And then for the -- for the hurricane, U.S. Northern Command has activated defense coordinating officers to Florida, Georgia, North Carolina and South Carolina to synchronize Department of Defense efforts and coordinate with FEMA to provide the assistance as required.

And as you can see, USNORTHCOM is actively postured to support FEMA.  We've been involved in all of the variety of battle rhythm events, the -- the VTCs, et cetera, and our very -- feel we are very well synchronized with FEMA, with the states, the local partners and, of course, our National Guard brethren.

And I recognize there's also great interest in the Bahamas.  The United States Agency for International Development Office of Foreign Disaster Assistance, or USAID's OFDA, is the lead federal agency for foreign disaster response.

We're in close coordination with them and have also been in close coordination with the charge d'affaires, Stephanie Bowers, down in the Bahamas.  We're also in coordination with the United Kingdom, who has some capability and capacity and a unique relationship with the Bahamas, as well.

And we're looking to see how our maritime and air capabilities and resources could support the State Department as they support the people of the Bahamas in their time of need.  And the secretary of defense has authorized me to provide logistics, health and engineering support to the Bahamas for up to 14 days as the Department of State works the specific requirements.

And as I think this crowd is well-versed on, the U.S. Coast Guard is supporting the Bahamian National Emergency Management Agency and the Royal Bahamian Defense Force, already in some search and rescue efforts, with 19 people saved yesterday from Marsh Harbor, and they'll continue to work in the Bahamas today. 

We're supporting them with a command center at the U.S. Navy's Atlantic Undersea Test and Evaluation Center in Andros, the Bahamas, to coordinate assessment overflights, medevac, search and rescue missions.  And by today, the U.S. Coast Guard will have six helicopters operating out of AUTEC in the Bahamas, to conduct these missions. 

In the end, I think from the NORTHCOM perspective, we have watched this storm from the beginning, when it was -- initially looked like it was going to impact Puerto Rico.  We had postured ourselves to be able to respond to the unpredictable nature of the storm, and we continue to be prepared that, regardless of where the storm makes landfall or if the storm makes landfall, that we will be able to bring our Department of Defense capability to help the local, state and FEMA officials work the disaster response.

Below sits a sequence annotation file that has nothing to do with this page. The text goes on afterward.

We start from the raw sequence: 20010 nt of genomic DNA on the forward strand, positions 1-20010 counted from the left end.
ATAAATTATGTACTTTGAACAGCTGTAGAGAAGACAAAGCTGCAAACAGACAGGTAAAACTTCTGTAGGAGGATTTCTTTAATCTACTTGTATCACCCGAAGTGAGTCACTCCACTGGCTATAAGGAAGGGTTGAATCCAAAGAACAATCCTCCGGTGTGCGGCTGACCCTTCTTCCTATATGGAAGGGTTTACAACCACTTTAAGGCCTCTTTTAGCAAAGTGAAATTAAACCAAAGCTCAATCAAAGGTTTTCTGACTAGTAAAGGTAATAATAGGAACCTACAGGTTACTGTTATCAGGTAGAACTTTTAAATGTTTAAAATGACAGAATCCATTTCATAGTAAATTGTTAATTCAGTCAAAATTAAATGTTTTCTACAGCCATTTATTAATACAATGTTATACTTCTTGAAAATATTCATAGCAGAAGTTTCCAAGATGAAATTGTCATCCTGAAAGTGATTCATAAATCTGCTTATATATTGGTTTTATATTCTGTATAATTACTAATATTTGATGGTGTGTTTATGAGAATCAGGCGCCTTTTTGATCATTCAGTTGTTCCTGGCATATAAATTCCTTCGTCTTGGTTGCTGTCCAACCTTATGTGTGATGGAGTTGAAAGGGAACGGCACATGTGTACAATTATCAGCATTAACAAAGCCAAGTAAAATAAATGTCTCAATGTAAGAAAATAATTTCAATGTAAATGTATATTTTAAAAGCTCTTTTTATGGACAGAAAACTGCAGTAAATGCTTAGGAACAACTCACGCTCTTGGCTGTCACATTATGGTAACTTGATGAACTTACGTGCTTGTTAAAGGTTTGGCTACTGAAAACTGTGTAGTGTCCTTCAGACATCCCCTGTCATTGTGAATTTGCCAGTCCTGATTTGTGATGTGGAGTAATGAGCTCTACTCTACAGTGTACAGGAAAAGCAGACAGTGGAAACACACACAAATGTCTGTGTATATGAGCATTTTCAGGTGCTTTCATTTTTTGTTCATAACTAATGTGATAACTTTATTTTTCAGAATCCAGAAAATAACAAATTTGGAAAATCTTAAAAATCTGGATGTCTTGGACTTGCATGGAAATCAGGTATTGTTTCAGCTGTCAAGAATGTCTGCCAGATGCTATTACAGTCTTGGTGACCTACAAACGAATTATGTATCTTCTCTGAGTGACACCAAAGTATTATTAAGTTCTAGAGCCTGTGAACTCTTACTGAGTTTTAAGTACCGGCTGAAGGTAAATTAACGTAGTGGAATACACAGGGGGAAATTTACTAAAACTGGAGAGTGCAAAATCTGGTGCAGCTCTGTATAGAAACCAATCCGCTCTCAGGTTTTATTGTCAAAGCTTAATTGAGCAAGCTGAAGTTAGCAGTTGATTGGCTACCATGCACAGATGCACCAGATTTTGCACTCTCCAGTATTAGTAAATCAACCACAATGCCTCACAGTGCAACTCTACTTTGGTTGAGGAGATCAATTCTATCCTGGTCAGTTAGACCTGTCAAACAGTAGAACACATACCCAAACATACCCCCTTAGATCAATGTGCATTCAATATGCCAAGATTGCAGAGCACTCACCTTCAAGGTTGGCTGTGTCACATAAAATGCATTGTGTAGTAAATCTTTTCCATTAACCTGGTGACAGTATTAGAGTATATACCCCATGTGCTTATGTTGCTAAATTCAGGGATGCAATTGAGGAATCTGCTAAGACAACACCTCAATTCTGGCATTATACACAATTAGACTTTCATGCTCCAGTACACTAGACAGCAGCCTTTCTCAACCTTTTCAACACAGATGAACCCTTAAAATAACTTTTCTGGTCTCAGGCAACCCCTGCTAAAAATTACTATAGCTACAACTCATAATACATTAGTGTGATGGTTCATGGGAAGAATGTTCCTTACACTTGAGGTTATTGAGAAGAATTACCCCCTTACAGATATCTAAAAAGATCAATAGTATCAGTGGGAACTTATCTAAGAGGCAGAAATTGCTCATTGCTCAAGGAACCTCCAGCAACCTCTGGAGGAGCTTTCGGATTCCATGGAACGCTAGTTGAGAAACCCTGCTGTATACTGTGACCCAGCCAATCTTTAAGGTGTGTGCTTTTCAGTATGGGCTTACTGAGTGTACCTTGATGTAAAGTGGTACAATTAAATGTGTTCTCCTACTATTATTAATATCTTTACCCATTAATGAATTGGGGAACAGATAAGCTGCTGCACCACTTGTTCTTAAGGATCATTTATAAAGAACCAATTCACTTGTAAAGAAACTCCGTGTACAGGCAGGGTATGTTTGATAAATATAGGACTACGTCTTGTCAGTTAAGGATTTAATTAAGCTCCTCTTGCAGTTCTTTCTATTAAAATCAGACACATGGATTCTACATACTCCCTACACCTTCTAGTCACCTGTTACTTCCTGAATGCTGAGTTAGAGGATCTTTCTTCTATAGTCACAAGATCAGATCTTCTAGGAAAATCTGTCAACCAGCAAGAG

And I'll pause there, and I'll be ready for questions, following the other briefing members and Gen. Joe Lengyel from the National Guard Bureau.  


GENERAL JOE LENGYEL:  OK.  Thank you for coming today.  And so as I stand here with you, there's 5,500 National Guard members in four states, the preponderance of those are in Florida.  But the other states, Georgia, South Carolina and North Carolina have -- are posturing those forces ahead of the hurricane, as it proceeds along this path.  They're ready to provide full-spectrum recovery support to all those impacted by Hurricane Dorian. 

The National Guard can also draw upon -- from a proven and highly trained force of over 450,000 men and women, National Guard soldiers and airmen, from all 50 states, three territories and the District of Columbia, if needed. 

So they will be there.  They'll be poised to work, ready for their communities and states, and they will be there from the inception of the preparation through the response, through the recovery until the hurricane responders can handle this without any military assistance. 

We stay in sync with NORTHCOM, with all our partners, FEMA and the other partners associated with the hurricane response.  And I'll stop there.


Hey, good afternoon, everyone.  My name is Maj. Gen. Scott Spellmon.  Again, I'm the deputy commanding general for civil works and emergency operations with the Army Corps of Engineers.  As you may know, the Army Corps of Engineers plays a supporting role in the support -- in supporting NORTHCOM, in FEMA, Department of Defense and in these responses.  

Currently, we have our resources deployed to five states in the projected path of the storm.  That's 220 personnel either forward-deployed or supporting from their respective home stations. 

We're working 18 mission assignments currently in support of FEMA, and then we're out in the field, exercising our own authorities under flood control and our coastal engineering teams. 

I spent the last couple days, down in Florida and Georgia with our emergency power teams, our debris removal teams and our temporary roofing teams.  Proud to report that they all are set and ready to go, if they are in fact needed by the – by the states. 

And then out in the field, we also have our coastal engineers, our infrastructure assessment teams and our dam and levee safety experts.  Again, available to states and local communities in the event that they're needed. 

It's been a -- it's been a very busy year for us.  We've been fighting floods, record floods, out in the Missouri River, the Arkansas River, the Mississippi River, this year.  But we're ready.  We've been running fast, running hard, but we're ready for more and look forward to any questions that you may have. 

MR. HOFFMAN:  OK, we'll start with (inaudible)?  

Q:  Hi.  I think this is probably mainly for Gen. O'Shaughnessy.  

Just back on the Bahamas for a minute, is it only the Coast Guard so far that has actually deployed?  Or are any other U.S. military assets, unless there are some Guard – Gen. Lengyel, if you could answer that -- is there anything else that the U.S. has already done or is doing for the Bahamas at this point? 

GEN. O'SHAUGHNESSY:  Yeah.  At this point, the Coast Guard was already postured there, and it's able to have some fairly significant search-and-rescue capability that they've been employing.